Bicycle stories

I like seeing the bike commuters getting on the bus to the Eastside in the morning. A few of them put their bikes on the bus, using the racks on the front, but most are recognizable by the helmets they carry and by their pink cheeks and runny noses. Not all of them are young; many appear to be in their late 30s and 40s. One man with a gray crew cut sat in a front seat on the bus this morning and took an often-reused Hallmark plastic bag out of his backpack. He put bag and backpack on the seat next to him, hoisted himself slightly, and peeled off his outer pair of pants, shell-style ones that must have served to keep his jeans clean and dry during his ride. The shell pants went into the plastic bag and then into the backpack, he pulled out a book, and you could no longer tell he’d just gotten off his bike. The bicycle woman across from him, though, was carrying her helmet on her lap and sniffling nonstop. Her hands and cheeks were red and her hair was sticking up.

I’ve commuted by bicycle to several jobs over many years, starting in college in Chicago when I rode from Rogers Park to Lakeview (Wellington and Broadway) to work at an army-surplus store. Sometimes I rode all the way downtown to school, Columbia College, where the writing classes were held in an old building on Wabash. I was able to take my bike up the freight elevator and into class with me for a few months. Then the building staff caught on and told me not to do that, so I passive-aggressively locked up the bike to a decorative railing inside the lobby instead.

I didn’t ride in the winter then, unless we had a strangely balmy week, which sometimes happened in February or March. The problem with those kinds of days in Chicago is that a comfortable bicycling temperature in the 50s F is likely to plummet in mid-afternoon to freezing or below as the wind picks up to a force that creates a solid wall in the face of a bicyclist. Painful enough if you have to walk to the el and you’re not dressed for it, let alone trying to bicycle nine or ten miles back up to Rogers Park. (Somehow I survived.)

Later I biked in summer to my proofreading job in the Loop, which was at Chapman and Cutler, a big law firm on West Monroe. My roommate and I both worked there so we biked together. There was not a chance of taking the bicycles into that secure and stuffy building, but there were plenty of parking meters to lock them up to. We locked the front wheels and the frame to the post. One night, when we had worked the late shift, we came out at midnight to find that our rear wheels and seats had both been stolen. A Commonwealth Edison (electric utility) crew was working in the brightly lit back of their panel truck, twenty feet away. They looked us up and down in an unfriendly way and scoffed at us for having left our bikes there.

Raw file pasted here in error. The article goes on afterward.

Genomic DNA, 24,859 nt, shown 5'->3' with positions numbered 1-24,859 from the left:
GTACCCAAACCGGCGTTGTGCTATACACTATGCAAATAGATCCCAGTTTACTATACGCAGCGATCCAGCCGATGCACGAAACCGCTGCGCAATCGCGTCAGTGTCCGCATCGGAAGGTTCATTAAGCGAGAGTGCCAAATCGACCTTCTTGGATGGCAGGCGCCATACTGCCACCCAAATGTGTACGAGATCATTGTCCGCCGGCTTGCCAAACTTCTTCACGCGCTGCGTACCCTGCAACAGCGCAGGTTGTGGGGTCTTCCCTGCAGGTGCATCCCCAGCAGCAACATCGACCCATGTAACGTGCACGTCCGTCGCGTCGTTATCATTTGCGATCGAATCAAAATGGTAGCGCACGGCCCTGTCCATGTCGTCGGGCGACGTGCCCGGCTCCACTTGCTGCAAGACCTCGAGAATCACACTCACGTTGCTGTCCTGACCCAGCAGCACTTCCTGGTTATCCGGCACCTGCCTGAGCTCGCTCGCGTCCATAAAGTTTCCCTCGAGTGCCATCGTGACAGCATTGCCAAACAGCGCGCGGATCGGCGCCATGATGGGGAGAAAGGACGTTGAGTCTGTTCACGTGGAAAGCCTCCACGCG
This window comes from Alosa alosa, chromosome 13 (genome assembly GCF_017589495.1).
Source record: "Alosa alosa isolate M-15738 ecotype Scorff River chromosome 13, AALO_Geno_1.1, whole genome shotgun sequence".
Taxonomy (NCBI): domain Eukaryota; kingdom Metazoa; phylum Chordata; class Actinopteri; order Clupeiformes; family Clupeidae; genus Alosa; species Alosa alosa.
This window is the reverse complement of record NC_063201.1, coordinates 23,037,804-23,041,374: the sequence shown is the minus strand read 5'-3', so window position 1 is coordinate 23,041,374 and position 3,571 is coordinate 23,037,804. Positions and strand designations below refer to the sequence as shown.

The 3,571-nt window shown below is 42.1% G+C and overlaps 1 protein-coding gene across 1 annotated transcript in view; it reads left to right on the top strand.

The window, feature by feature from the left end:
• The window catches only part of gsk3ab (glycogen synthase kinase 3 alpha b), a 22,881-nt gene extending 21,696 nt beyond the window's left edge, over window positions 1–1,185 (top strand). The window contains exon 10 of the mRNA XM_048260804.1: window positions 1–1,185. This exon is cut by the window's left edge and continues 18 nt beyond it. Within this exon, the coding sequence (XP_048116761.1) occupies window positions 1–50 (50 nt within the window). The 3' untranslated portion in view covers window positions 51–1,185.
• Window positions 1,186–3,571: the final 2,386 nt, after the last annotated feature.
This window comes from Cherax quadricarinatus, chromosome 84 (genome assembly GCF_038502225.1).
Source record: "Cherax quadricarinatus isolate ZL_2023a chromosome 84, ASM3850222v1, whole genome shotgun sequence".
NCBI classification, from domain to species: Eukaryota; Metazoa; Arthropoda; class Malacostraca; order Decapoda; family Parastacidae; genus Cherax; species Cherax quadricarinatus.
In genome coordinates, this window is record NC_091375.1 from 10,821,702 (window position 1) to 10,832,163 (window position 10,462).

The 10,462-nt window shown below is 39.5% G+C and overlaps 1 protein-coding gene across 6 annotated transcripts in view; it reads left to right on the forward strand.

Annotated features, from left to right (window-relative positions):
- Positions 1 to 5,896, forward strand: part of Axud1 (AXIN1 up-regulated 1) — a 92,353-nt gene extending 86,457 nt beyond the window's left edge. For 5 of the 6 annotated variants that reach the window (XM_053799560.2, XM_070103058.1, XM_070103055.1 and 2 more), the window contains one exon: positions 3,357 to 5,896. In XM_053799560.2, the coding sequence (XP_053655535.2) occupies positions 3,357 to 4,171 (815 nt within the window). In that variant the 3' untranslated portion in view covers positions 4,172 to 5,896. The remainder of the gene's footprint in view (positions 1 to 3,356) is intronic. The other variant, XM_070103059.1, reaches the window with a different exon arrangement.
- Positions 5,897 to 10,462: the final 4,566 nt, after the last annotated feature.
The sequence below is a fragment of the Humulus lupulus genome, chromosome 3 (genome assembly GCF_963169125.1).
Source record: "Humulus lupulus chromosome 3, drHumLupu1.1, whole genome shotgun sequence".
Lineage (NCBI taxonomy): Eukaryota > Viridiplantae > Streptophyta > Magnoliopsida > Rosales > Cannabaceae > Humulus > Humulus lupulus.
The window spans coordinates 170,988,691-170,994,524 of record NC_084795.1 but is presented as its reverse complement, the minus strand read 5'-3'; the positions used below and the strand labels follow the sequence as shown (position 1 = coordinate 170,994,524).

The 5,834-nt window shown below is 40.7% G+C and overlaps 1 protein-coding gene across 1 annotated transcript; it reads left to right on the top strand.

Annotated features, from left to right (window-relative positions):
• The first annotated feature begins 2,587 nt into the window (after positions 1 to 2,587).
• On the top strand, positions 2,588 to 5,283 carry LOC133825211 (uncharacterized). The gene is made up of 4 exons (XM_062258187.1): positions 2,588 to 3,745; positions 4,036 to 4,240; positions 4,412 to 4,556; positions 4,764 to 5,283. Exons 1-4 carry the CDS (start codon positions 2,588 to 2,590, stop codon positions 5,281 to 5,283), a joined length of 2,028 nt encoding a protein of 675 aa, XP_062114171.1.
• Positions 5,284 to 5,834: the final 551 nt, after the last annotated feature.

“It was two black guys took them,” said one workman in the truck. Somehow this sounded predictable, coming from a guy who would scoff at two young women ragamuffins who chose to use their bicycles for late-night commutes. “Yeah, these black guys came and took them a while ago. Too bad, huh?” said another. The back of the panel truck was like a little room, complete with tools and workbenches, and the lights in it shone out toward us. I had the nagging intuition that our stolen bicycle parts were in there somewhere, maybe because of the complete lack of empathy the workmen showed. We had to call a taxi and then persuade the driver to carry our dismembered bikes in his trunk.

We fixed the bikes and went right back to riding them to work at night. We couldn’t resist. Summer nights in Chicago are warm and still, there’s little traffic, and the orange streetlights shine on the maple trees as if to remind you of the leafiness you’ll see in the morning. As a bicyclist out at night, you feel like you own the streets. We were lucky that we always made it home safely, but it seemed that we were moving so fast that nobody could have caught us. I guess this was one of those illusions of invincibility you have at 21.

Later I commuted by bicycle from Rogers Park to Skokie for several years, including one entire winter—our last winter in Chicago. While I rode to Skokie, Tom rode his bike to his job in the Loop. He got to ride along the lakefront, which he loved, even in winter. In some places, the path runs right next to the water, and waves lap up onto the pavement and form a layer of ice. One 20-degree morning, it was so icy on the path by the water that Tom slipped and fell off his bike. As he stood, the bike slowly slipped off the concrete ledge and into the water. My intrepid husband stripped off his shoes and socks, rolled up his pants, waded in, rescued the bike, and rode on to work. No big deal. Good thing that was a shallow spot.

Here in Seattle, with its hills, it took me a few years of short, aimless bike rides to build up the stamina for a bike commute. Then I enjoyed riding downtown and elsewhere for a couple of years. After I quit my last real job and started doing only freelance work, I rode my bike a lot for pleasure. Just as when I was young, I’d find myself getting carried away with exploring some area I hadn’t seen, and would end up riding for four or five hours. Stops included, of course. Last fall I got a flat, and though I’ve fixed it, I haven’t started biking yet. I’m not sure why. I’m sure I’ll start up again, I always do, but I’m not sure whether it will be in order to commute to the Eastside bus stop or whether it will be just for fun.

Do you have any favorite bicycle anecdotes, favorite places, or pet peeves? I’d love to hear them.